writing out the psychic self

It’s not uncommon to hear writers talk spookily about their characters taking on lives of their own. However, even when a writer has planned a character’s journey through a novel, there are always changes of direction that happen during the writing process. Rather than put this down to any supernatural occurrence, I believe this apparent loss of control – as if characters are ‘taking over’ – is a sensation that occurs when the writing self and the psychic self become aligned. It is the sensation that occurs when the writer is open to both their writing and life experience that informs it.

The child narrator of Alarm Girl is a fictional character and a composite made from features from real life models (some of her attitudes and mannerisms reflect those of my youngest son, for example). She is also recognisably a version of my younger self – that is, the person I was psychologically speaking, when I was young. People who knew me as a girl say they can see me in Indy. Her circumstances are entirely different from the ones I grew up with but psychically she is me – as far as I am able to tap into this level of self.

Some writers talk about being ‘possessed’ or mention characters having a will of their own but I think the rush they are describing is simply what happens when one is open to both the writing and the life experience that informs the writing. The feeling this gives a writer is incredibly liberating. The conditions in which it can happen require open-ness and awareness as well as a commitment to the writing process (in terms of time, mostly). It’s also why timing is so crucial – as writers we might not always be at a stage in our craft to sufficiently express our experience and we might not be at an emotional pitch that is conducive to this process. All these elements need to be in place and in smooth conjunction with one another, aligning like planets.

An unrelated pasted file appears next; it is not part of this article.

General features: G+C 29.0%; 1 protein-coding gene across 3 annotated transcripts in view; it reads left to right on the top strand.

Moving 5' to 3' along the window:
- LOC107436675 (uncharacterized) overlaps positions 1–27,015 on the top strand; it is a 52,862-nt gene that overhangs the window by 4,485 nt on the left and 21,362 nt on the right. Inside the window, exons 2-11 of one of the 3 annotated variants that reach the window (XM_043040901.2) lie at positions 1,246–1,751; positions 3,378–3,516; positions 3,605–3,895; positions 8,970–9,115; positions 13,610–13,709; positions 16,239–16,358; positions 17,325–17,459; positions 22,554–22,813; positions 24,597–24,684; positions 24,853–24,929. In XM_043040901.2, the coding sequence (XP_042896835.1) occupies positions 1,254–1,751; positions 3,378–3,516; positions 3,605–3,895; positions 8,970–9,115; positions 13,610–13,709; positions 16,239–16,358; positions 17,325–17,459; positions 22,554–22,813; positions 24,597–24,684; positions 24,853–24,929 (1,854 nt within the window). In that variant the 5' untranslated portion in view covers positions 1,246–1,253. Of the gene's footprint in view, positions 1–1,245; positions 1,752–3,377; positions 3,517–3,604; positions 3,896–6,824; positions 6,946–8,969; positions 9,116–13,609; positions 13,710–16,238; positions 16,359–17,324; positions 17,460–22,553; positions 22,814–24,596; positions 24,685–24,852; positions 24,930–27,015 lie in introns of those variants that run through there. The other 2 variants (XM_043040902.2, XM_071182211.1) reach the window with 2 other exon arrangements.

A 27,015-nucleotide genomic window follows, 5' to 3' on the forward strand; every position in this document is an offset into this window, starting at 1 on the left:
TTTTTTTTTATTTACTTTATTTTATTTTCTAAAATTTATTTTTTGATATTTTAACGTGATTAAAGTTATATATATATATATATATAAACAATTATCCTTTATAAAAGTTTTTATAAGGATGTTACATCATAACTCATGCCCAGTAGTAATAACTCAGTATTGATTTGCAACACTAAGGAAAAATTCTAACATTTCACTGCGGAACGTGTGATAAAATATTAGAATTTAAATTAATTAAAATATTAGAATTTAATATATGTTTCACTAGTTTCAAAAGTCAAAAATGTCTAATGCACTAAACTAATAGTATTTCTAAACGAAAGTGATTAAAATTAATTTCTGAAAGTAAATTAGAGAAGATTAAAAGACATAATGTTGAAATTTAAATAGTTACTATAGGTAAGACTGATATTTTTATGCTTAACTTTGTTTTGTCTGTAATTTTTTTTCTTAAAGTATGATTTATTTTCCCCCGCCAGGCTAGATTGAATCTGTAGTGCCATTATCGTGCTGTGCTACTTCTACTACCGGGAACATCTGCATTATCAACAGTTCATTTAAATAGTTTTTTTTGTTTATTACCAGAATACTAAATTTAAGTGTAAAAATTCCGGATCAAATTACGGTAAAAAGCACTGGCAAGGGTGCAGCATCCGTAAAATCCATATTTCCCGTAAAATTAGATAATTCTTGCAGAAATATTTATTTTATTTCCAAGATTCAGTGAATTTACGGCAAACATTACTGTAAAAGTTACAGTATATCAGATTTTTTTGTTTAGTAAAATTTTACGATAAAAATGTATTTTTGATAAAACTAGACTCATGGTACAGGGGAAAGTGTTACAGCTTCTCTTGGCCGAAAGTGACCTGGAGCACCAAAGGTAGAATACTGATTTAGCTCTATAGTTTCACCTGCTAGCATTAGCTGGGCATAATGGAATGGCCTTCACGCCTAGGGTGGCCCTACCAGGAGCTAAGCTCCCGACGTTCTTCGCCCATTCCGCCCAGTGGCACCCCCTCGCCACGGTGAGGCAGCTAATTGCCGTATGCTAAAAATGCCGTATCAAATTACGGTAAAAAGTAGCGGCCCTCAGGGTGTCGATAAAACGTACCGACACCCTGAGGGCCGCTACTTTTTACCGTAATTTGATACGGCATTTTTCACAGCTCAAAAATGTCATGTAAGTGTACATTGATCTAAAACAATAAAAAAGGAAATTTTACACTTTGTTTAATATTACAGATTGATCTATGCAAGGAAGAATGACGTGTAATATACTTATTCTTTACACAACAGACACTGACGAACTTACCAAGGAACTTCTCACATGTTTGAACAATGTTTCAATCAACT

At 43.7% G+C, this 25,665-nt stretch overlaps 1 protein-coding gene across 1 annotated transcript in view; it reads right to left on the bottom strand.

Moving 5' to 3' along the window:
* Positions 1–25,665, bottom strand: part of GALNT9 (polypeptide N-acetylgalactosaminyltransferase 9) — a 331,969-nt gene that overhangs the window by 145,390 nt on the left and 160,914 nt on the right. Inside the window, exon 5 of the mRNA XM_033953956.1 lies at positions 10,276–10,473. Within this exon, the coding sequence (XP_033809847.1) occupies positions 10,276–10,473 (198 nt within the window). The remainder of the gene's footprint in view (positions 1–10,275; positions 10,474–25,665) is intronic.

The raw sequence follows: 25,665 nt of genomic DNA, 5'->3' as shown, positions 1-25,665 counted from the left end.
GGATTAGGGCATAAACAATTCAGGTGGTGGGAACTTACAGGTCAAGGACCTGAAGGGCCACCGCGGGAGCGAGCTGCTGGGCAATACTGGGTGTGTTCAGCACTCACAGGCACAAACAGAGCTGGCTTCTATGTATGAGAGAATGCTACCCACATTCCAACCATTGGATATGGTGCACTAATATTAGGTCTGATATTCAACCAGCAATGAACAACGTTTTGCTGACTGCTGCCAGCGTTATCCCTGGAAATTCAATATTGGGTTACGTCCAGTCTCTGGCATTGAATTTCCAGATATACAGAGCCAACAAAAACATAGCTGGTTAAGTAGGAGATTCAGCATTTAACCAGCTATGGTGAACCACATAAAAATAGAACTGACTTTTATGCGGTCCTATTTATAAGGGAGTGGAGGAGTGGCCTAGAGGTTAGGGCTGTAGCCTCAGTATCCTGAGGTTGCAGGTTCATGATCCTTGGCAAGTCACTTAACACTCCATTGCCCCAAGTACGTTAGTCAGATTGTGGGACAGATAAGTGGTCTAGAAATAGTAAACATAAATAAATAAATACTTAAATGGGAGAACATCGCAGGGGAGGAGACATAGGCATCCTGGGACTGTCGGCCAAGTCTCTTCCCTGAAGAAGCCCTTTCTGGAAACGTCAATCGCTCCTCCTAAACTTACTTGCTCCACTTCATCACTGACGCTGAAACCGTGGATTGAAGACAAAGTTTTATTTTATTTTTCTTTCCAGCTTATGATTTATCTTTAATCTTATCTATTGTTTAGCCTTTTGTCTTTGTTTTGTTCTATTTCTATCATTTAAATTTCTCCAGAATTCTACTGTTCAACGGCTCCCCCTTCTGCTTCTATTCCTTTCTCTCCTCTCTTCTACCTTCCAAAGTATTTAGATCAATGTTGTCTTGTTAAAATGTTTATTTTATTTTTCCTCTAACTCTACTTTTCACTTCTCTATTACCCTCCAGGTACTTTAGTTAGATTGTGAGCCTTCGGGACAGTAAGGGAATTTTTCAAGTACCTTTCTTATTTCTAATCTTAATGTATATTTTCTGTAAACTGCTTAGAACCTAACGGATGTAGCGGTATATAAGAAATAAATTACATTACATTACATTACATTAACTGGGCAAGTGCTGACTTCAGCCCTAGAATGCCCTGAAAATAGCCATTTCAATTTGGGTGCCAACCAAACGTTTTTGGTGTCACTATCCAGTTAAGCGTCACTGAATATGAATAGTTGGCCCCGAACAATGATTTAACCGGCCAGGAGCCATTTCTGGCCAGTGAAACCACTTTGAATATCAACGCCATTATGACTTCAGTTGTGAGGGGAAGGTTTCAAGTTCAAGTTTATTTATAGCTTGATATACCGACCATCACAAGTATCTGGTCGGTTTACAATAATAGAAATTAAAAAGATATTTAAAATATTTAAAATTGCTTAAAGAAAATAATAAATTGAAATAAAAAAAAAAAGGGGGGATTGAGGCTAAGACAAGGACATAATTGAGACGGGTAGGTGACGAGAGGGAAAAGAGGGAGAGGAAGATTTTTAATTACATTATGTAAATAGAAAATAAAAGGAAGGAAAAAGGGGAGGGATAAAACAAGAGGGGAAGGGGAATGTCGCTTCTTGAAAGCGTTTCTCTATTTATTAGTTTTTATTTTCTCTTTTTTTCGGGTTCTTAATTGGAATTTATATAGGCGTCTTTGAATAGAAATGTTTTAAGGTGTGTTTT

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4 thoughts on “writing out the psychic self

  1. Very insightful Hannah, as a writer I would add something else to that list of ‘psychic’ connections and make it into a ‘psychic triangle’ (!) in that I think that when you are in that state of openness you also let in observations you have made of others in the wider world, often people you may never have met but may have only glimpsed. Maybe even just an image or a small happening that sparked something in your imagination at the time but which you have forgotten – until the moment when something you write re-kindles it.

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    • You’re right, Corinna, there is that additional perspective. The glimpses you mention can be harvested at different levels of consciousness, can’t they? There is a snippet of dialogue between Doug and Valerie in Alarm Girl that has its roots in something a childhood friend of mine overheard – she reported it like, thirty-eight years ago and it seemed incidental but it obviously struck hard for it to surface so many years later!

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  2. I believe that a lot of information is stored in our own ‘hard drives’ and often this involves the difference between expection and reality in terms of friends, aquaintances and those that are attractive to us. Along this measure is where I believe, we create character. A quote from Silas Marner, “There’s allays two ‘pinnions – there’s the pinnion a man as on hiself, and the pinnion others ‘ave on him. There’d be a pinnion bout a cracked bell, if the bell could ‘ear itself”

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    • Thanks for this, Paul – I like your idea of a measure along which we create people to populate our writing. The Silas Marner quote feels apposite – I can see how several characters I have written about over the years fall in the gap between a pinnion I might have of myself and the pinnion I perceive others to have of me. Writing into this gap is a way of furthering my understanding of the world and my place in it – which is of course the function of all creative writing, for both writer and reader alike.

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